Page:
Is Crystal Light Keto or not?

Can you drink Crystal Light on a keto diet or not?

Crystal Light is a “diet” flavored fruit drink or powdered drink mixes that first brought on the market by General Foods in 1982. Crystal Light comes in a variety of flavors as well as with some products that feature Crystal Light tea or have added caffeine.

Crystal light ingredients

Crystal Light contains the following ingredients: Water, Malic Acid, Citric Acid, Glycerin, Natural Flavor, and contains less than two percent of Sucralose, Acesulfame Potassium, Potassium Citrate, Red 40, Blue 1, and Potassium Sorbate.

Let’s break down the main ingredients of Crystal Light and see if any of them are significantly keto-unfriendly.

Malic Acid

Malic acid was originally derivated from apples and is the compound that gives green apples its sour taste. Malic acid is also found in grapes and wine. It’s used as a food additive to give a tart or sour taste to food.

Malic acid is considered a carbohydrate and therefore has 4 calories per gram. Because of its tartness, only small amounts of malic acid are used in foods, Because of the small amounts used. malic acid adds little or no calories to food.

Citric Acid

Citric acid is also used as a food additive to add tartness or sourness to foods. Citric acid also has about 4 calories per gram, but like malic acid, it is also used in very small quantities so is usually listed as “zero calories” on many food labels.

Citric acid and Malic acid have also have a low glycemic index and have been found to lower blood sugar levels in diabetes. (1)https://www.ncbi.nlm.nih.gov/pmc/articles/PMC2917331/

Glycerin

Glycerin, which is sometimes called glycerol, is a sweetener that is about 2/3rds as sweet as regular table sugar. Glycerin has about 27 calories per teaspoon, which is higher calorie count than sucrose (table sugar) but has a lower glycemic index than sucrose.

Sucralose

Sucralose is an artificial sweetener made by the chlorination of sucrose (table sugar) and is about 1000 times sweeter that regular table sugar. Sucralose by itself has no calories and should not raise glucose or insulin levels unless combined with carbohydrates. (2)https://www.cell.com/cell-metabolism/fulltext/S1550-4131(20)30057-7 Sucralose can be mixed with dextrose or maltodextrin as Splenda and the maltodextrin and dextrose will contribute calories.

Acesulfame Potassium

Acesulfame potassium is another artificial sweetener that is about 300 times sweeter that sucrose/table sugar but can have a bitter aftertaste. Because of the aftertaste, acesulfame potassium is often combined with other artificial sweeteners like sucrolose to help mask its bitter after taste.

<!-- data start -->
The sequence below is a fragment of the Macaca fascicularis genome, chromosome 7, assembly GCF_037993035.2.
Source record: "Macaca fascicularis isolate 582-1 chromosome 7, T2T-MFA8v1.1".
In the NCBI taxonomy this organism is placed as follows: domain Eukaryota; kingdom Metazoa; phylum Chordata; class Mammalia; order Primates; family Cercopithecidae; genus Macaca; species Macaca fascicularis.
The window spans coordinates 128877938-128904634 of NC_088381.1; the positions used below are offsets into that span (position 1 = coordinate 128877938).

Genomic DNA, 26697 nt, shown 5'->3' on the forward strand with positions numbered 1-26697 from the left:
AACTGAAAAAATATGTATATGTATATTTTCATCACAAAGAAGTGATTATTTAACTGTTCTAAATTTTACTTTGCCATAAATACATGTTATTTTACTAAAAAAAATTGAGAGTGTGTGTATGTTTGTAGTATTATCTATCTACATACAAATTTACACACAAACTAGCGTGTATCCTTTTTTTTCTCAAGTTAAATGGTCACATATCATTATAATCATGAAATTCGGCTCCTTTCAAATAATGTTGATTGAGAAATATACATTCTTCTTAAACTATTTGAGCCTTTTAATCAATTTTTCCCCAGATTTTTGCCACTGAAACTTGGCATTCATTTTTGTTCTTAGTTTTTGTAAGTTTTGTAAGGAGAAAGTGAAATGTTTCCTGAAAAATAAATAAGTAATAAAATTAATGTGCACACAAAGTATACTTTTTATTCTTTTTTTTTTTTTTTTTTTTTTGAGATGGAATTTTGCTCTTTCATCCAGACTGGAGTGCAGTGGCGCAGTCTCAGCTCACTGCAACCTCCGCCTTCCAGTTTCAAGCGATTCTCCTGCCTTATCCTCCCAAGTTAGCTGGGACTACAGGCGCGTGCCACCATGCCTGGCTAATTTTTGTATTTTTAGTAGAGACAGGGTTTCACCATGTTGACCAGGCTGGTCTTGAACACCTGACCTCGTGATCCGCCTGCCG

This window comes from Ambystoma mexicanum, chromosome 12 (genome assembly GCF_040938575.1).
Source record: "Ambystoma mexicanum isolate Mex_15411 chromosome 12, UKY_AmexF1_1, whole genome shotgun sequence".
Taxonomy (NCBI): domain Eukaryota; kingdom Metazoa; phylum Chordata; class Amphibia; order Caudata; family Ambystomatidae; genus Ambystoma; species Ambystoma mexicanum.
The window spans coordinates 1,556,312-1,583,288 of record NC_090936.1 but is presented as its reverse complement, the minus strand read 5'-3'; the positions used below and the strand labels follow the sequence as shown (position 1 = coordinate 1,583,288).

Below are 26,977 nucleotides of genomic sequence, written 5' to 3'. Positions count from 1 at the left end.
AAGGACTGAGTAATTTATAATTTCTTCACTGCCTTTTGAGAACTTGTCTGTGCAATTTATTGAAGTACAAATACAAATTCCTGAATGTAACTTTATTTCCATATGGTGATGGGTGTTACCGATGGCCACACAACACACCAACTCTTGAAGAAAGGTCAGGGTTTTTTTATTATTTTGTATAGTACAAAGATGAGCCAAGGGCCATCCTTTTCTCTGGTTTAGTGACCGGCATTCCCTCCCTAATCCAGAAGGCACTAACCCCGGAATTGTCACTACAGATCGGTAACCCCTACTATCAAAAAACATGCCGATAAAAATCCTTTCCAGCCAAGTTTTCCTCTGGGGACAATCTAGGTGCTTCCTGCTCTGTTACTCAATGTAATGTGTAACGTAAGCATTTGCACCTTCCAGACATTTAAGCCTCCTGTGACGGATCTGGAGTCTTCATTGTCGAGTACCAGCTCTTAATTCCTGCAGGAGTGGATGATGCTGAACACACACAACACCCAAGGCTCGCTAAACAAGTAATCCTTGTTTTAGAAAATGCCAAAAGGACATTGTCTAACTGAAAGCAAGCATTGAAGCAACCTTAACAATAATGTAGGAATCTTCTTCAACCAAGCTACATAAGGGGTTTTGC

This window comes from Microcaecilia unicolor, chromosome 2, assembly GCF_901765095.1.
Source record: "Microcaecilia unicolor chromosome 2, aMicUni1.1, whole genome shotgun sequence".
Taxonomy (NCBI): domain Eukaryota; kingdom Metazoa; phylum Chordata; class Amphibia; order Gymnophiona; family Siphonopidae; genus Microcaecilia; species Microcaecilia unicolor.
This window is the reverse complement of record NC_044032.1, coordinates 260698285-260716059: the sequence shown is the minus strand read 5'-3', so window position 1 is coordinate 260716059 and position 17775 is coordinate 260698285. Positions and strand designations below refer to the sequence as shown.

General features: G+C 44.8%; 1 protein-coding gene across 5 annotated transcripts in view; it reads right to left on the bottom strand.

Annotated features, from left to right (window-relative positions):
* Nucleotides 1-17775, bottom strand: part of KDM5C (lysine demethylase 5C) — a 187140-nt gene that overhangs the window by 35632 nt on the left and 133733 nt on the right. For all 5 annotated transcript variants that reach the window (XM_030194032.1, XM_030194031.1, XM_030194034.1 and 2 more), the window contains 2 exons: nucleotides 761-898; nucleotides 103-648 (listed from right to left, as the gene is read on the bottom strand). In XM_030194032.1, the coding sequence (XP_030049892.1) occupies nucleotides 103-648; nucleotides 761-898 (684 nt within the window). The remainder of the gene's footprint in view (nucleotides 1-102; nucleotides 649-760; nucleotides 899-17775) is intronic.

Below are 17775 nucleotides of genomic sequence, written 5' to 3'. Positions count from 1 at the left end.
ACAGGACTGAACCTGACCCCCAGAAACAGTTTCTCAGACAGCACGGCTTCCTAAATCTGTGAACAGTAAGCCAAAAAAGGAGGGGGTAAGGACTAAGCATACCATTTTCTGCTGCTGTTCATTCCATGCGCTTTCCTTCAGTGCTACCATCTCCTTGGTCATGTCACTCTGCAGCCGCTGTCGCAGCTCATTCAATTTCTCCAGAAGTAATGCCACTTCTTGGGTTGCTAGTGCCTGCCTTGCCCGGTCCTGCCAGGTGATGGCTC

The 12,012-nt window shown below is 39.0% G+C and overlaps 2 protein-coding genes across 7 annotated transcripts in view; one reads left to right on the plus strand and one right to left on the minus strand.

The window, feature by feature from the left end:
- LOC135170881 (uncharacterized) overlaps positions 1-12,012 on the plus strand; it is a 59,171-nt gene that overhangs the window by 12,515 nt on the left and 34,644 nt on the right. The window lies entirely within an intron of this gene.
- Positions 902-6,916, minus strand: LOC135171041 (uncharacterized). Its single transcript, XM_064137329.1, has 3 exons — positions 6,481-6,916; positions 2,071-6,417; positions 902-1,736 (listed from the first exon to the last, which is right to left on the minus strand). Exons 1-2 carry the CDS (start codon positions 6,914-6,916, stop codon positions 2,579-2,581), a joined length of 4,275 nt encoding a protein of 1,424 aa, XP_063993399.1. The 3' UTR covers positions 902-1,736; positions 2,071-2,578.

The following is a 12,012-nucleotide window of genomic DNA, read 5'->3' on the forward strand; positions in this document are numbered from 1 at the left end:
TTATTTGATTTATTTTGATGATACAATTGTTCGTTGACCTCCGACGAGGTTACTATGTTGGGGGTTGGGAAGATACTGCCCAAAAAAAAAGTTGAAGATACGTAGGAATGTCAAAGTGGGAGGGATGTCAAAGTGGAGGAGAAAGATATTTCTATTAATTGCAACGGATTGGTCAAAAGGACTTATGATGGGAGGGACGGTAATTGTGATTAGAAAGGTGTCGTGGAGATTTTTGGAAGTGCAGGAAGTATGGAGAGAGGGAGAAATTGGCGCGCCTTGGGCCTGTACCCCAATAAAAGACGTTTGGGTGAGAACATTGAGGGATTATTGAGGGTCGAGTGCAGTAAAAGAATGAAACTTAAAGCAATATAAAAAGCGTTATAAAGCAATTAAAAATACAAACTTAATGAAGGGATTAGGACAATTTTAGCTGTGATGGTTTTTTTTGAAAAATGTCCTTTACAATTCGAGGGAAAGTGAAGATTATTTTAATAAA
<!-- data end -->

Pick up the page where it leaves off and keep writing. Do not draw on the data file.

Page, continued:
Acesulfame potassium also has no calories and has not been shown to raise blood glucose and insulin levels in humans, so it should not have any negative impact on someone on a ketogenic diet.

Potassium Citrate

Potassium citrate is used in soft drinks as a buffering agent and does not have any calories, so there should be no concerns with potassium citrate knocking you out of ketosis.

How many calories are in Crystal Light?

The number of calories in Crystal Light depends on which flavor and formulation of Crystal Light. Most versions and flavors of Crystal Light are listed as having between 0 and 15 calories per serving. Since there are so few calories, there should not be much impact on your blood glucose levels and Crystal Light should not trigger much of an insulin response either.

So is Crystal Light keto or not?

Crystal Light has no added table sugar and minimal amounts of artificial sweeteners. Crystal Light also does not have any food additives that would increase your blood sugar and insulin levels so Crystal Light is keto-friendly and is fine to have on a ketogenic diet.

Find out more about Crystal Light here

References   [ + ]

1. https://www.ncbi.nlm.nih.gov/pmc/articles/PMC2917331/
2. https://www.cell.com/cell-metabolism/fulltext/S1550-4131(20)30057-7

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